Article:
An exhibition in London reveals the colourful, seductive artwork that emerged just before photography replaced drawings in magazines
For a brief couple of years in the early 1960s, illustration went through a mini-explosion. It was the moment before photos replaced drawings in magazines, on posters and on book covers, when full colour became cheap to print and where the appetite for consumption which had been suppressed during years of rationing was suddenly allow to satisfy itself.
London was still a grey, bomb-damaged city but the arrival of a group of illustrators from Italy, via Rome’s Cinecitta film studios gave the capital’s scene a fierce shot in the arm. Illustrators including Renato Fratini, Pino Dell’Orco, Giorgio Gaspari and Gianluigi Coppola arrived speaking almost no English yet within weeks were supplying a steady stream of cosmopolitan, seductive images for British print. They joined a scene including Michael Johnson, Harry Zelinski and Walter Wyles to create a new image for British pulp culture – everything from women’s magazines to James Bond posters. Mingling with pop artists such as Eduardo Paolozzi, their best work teeters on the edge between fine art and illustration, assimilating the pop art culture which was just beginning to emerge.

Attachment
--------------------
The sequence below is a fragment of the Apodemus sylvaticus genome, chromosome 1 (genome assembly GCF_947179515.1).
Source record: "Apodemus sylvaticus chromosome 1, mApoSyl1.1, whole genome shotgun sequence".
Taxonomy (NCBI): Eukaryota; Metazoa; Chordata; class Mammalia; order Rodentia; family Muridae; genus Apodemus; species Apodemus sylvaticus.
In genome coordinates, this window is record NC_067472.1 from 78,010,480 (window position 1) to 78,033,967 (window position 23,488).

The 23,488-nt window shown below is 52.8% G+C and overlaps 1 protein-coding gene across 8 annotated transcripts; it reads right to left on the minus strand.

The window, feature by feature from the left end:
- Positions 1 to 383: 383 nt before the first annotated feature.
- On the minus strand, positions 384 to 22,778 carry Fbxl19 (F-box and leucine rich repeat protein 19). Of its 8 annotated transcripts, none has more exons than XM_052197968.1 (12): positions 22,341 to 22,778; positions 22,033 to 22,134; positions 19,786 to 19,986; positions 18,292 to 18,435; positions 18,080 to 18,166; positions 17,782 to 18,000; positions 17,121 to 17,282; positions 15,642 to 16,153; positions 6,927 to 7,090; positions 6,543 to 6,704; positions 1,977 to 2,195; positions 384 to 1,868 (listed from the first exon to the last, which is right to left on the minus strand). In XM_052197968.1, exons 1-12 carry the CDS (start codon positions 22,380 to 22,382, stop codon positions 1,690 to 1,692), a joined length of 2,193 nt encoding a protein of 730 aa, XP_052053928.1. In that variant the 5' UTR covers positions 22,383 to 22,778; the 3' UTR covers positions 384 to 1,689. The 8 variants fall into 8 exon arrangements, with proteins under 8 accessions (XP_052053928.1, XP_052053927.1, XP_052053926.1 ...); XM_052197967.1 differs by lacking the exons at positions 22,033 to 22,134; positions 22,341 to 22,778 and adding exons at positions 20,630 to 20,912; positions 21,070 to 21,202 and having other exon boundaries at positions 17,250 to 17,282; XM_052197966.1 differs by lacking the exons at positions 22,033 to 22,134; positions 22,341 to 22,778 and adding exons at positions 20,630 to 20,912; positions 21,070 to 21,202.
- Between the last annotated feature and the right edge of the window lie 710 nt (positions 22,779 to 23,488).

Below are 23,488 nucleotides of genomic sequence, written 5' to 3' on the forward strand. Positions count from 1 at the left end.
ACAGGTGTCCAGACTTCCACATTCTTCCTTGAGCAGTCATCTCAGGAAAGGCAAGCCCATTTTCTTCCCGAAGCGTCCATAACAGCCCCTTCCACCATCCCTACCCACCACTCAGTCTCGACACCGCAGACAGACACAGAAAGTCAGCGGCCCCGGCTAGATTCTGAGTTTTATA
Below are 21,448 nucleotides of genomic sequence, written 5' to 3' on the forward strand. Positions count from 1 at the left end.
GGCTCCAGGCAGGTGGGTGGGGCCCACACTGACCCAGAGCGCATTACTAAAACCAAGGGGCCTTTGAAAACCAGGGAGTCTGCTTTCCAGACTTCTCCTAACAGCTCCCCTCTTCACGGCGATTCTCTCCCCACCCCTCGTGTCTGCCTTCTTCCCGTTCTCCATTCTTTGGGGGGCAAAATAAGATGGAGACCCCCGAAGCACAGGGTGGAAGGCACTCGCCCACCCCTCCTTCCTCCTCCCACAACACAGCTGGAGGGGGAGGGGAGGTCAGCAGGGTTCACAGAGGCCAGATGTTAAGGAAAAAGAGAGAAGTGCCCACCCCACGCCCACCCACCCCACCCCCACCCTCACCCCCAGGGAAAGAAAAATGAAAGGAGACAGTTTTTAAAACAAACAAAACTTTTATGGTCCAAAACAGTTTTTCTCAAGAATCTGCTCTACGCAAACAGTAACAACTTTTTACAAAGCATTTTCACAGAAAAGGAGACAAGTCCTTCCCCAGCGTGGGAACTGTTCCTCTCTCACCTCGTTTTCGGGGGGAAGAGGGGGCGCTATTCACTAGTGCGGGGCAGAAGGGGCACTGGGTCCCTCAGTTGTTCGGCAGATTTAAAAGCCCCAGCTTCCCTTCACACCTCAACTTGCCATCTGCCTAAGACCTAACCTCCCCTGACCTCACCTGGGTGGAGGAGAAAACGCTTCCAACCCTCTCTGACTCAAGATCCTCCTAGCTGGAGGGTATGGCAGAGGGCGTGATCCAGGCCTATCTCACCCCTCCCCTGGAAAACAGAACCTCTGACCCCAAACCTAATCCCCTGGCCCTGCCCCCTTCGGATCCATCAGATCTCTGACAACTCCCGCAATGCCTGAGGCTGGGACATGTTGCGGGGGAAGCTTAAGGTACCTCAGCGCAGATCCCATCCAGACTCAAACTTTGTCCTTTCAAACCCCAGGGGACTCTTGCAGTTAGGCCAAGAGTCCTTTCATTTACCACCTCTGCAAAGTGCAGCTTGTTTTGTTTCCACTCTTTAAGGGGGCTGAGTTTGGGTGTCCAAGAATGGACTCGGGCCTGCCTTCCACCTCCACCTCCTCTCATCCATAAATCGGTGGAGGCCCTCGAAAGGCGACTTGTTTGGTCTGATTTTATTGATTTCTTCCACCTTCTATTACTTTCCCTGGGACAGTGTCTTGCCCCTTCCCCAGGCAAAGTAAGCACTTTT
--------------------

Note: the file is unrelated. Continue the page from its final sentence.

It only lasted a few short years but the legacy, documented here in Smoking Guns, a show at the Lever Gallery in London, is astonishing. Full of life, desire and invention these works easily stand up against the best art practice and production of the era and are utterly, seductively accessible.